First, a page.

Monday, November 12, 2018

Happy 300th New Orleans - 1800s beignets, coffee and the French Market

After her husband traveled to New Orleans in 1850 (he missed Cafe du Monde, 1861), Jane Gilmor Howard (Mrs. B.C. Howard) included a recipe for beignets deep fried in lard in her Fifty years in a Maryland Kitchen cookbook, 1873. 

Monday, November 5, 2018

World War I - 100 years ago - rolling kitchen

This year is the 100th anniversary of the end of The Great War.  The photograph shows a World War I rolling kitchen from 1918.  Library of Congress: "Machine Gun Battalion, Company G, Second Brigade, rolling kitchen. Hermitage, France. March 11, 1918."

Monday, October 29, 2018

All-Hallow Eve games in Scotland: Snap-apple and bobbing for apples

Over the years I have written about various Halloween games, but my favorite is Snap-apple HERE - not that I would try it... The following 1871 excerpt described "the simple Halloween amusement commenced in the kitchen," snap-apple and diving for apples.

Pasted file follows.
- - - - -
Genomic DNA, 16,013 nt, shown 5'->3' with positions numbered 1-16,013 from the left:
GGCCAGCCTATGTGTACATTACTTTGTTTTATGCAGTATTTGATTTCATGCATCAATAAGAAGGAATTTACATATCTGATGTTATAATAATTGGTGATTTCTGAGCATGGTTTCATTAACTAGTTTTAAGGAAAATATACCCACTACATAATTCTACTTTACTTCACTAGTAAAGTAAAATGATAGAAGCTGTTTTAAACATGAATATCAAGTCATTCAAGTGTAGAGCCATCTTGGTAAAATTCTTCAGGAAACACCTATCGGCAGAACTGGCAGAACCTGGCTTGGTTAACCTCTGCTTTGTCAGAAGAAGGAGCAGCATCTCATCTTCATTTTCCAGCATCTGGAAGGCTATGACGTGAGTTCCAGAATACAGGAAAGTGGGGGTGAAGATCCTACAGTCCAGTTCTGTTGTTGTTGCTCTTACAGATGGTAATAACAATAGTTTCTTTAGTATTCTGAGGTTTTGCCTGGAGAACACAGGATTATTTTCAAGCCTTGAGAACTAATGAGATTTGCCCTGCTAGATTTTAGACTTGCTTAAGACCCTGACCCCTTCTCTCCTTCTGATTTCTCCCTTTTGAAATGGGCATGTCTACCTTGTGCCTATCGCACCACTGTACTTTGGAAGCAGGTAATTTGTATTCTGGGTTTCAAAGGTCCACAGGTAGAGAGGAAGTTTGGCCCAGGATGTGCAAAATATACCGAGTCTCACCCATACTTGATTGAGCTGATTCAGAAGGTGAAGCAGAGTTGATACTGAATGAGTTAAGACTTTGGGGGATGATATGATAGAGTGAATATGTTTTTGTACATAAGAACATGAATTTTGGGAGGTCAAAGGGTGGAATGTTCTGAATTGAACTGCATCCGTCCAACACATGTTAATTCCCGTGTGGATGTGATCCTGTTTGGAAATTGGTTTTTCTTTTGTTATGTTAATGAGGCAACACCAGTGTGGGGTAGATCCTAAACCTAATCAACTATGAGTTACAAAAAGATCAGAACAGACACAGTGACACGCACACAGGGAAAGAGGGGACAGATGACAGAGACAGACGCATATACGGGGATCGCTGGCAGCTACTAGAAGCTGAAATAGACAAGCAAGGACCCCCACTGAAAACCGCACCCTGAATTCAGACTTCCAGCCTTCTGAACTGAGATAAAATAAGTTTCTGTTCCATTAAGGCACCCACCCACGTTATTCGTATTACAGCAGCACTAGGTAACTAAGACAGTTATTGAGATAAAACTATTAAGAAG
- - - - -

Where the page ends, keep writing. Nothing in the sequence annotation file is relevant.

Wednesday, October 24, 2018

Buckwheat Honey for Honey Gingerbread

Dijon, France produced 60,000 pounds of buckwheat honey - very dark and too strong for "table use" but perfect for gingerbread, according to The British Bee Journal of 1906.  Other types of honey would sink after the gingerbread had risen.  However, a British author in 1848 wrote that the "French, whose gingerbread is vile stuff, use honey instead of treacle."  Recipes for honey gingerbread - medieval to early 20th - near end of post.

Wednesday, October 17, 2018

Milk cellars in the 1840s

By the 1840s  "cellars under houses... are coming to be preferred for the purpose of keeping milk to either milk-houses, milk-vaults, or even spring-houses."  In Delaware "dairymen charged higher price for 'cellar butter.'"  The picture is from 1873 North Carolina.

Monday, October 8, 2018

English store-room

The storeroom described in the 1835 book The English Housekeeper was to be kept dry by a flue from the kitchen fire.  Open shelves for preserves, flour, rice, "jars with closely fitting lids, for tea, sugar, coffee, cocoa, mustard, pepper, spices", hanging shelf, linen press, candles and soap...